Sunday, January 8, 2017
'Broken Heart Syndrome' !!! Is It Real??
The condition can also be triggered by a serious physical illness or surgery. People with broken heart syndrome may have sudden chest pain or think they are having a heart attack. Women are more likely than men to experience the sudden, intense chest pain — the reaction to a surge of stress hormones — that can be caused by an emotionally stressful event. It could even happen after a good shock (like winning the lottery.)
Broken heart syndrome may be misdiagnosed as a heart attack because the symptoms and test results are similar. In fact, tests show dramatic changes in rhythm and blood substances that are typical of a heart attack. But unlike a heart attack, there’s no evidence of blocked heart arteries in broken heart syndrome.
1. Chest pain
2. Shortness of breath
3. Arrhythmias (irregular heartbeats) or cardiogenic shock.
The exact cause of broken heart syndrome is unclear. Researchers are just starting to learn the causes, and how to diagnose and treat it. Some potential triggers of broken heart syndrome are:
- News of an unexpected death of a loved one
- A frightening medical diagnosis
- Domestic abuse
- Losing — or even winning — a lot of money
- Strong arguments
- A surprise party
- Having to perform publicly
- Job loss
- Physical stressors, such as an asthma attack, a car accident or major surgery
Heart attack and broken heart syndrome: What’s the difference?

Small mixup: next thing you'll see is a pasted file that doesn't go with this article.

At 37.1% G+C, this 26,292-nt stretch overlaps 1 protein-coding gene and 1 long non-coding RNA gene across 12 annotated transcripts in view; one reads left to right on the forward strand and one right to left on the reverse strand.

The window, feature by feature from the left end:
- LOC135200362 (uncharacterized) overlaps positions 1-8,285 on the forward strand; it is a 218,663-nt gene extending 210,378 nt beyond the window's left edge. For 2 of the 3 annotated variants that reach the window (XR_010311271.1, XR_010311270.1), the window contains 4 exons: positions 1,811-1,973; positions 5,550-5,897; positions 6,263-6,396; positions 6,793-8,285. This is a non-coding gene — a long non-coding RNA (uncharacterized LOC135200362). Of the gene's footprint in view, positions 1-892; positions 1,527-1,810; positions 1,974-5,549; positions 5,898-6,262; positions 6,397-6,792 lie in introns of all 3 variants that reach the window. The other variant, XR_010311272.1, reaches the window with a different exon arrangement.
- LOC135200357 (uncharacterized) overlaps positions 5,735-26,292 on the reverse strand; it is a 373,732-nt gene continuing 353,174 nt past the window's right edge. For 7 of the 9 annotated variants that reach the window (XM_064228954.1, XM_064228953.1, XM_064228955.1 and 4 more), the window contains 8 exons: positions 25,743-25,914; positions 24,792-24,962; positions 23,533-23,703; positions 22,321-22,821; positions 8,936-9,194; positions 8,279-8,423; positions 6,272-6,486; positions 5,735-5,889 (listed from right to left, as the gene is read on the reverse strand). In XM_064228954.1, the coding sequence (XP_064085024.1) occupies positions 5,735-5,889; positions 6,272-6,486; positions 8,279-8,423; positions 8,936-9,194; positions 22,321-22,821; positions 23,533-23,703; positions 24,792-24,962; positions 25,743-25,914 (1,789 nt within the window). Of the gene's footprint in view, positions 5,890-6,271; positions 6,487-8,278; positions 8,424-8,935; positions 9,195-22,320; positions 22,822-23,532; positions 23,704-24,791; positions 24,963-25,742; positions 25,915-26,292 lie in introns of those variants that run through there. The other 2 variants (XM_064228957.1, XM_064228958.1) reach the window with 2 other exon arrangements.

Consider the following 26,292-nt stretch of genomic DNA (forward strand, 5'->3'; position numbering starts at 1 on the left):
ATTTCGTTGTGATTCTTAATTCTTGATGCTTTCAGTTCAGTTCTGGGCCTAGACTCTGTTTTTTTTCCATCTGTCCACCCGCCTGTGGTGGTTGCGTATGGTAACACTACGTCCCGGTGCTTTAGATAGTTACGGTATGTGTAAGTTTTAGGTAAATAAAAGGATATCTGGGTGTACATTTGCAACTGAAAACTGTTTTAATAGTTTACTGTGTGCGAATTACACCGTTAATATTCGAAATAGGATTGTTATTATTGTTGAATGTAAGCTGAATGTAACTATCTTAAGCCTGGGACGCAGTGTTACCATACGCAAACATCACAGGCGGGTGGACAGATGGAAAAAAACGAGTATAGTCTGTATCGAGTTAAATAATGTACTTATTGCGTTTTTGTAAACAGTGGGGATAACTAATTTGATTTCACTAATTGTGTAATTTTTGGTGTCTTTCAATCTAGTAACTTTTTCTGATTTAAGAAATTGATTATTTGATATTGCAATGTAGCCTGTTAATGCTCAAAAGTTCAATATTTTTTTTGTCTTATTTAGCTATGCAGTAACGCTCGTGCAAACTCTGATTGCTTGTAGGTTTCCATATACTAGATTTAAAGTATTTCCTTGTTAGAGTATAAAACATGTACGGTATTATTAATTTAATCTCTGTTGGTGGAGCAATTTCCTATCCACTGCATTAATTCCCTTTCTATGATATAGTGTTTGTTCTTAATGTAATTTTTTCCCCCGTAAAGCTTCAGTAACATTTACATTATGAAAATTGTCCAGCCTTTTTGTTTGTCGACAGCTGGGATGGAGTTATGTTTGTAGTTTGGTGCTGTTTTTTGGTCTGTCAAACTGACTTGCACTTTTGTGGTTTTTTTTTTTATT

Some signs and symptoms of broken heart syndrome differ from those of heart attack. In broken heart syndrome, symptoms occur suddenly after extreme emotional or physical stress. Here are some other differences:
- EKG (a test that records the heart’s electric activity) results don’t look the same as the EKG results for a person having a heart attack.
- Blood tests show no signs of heart damage.
- Tests show no signs of blockages in the coronary arteries.
- Tests show ballooning and unusual movement of the lower left heart chamber (left ventricle).
- If your doctor thinks you have broken heart syndrome, you may need coronary angiography, a test that uses dye and special X-rays to show the insides of your coronary arteries. Other diagnostic tests are blood tests, EKG, echocardiography (a painless test that uses sound waves to create moving pictures of your heart) and cardiac MRI.
There is no standard treatment for broken heart syndrome. Treatment is similar to that of a heart attack until the diagnosis is clear.
Many patients make a full recovery within a month or so. Ask your doctor how long you will need to continue taking these medications once you recover, as most can be stopped within three to six months.
There is a small chance that broken heart syndrome can happen again after the first episode. There is no proven therapy to prevent additional episodes.
Many doctors recommend long-term treatment with some medications that block the potentially damaging effects of stress hormones on the heart. Recognising and managing stress in your life may also be important in helping to prevent broken heart syndrome, though there's currently no evidence to prove this.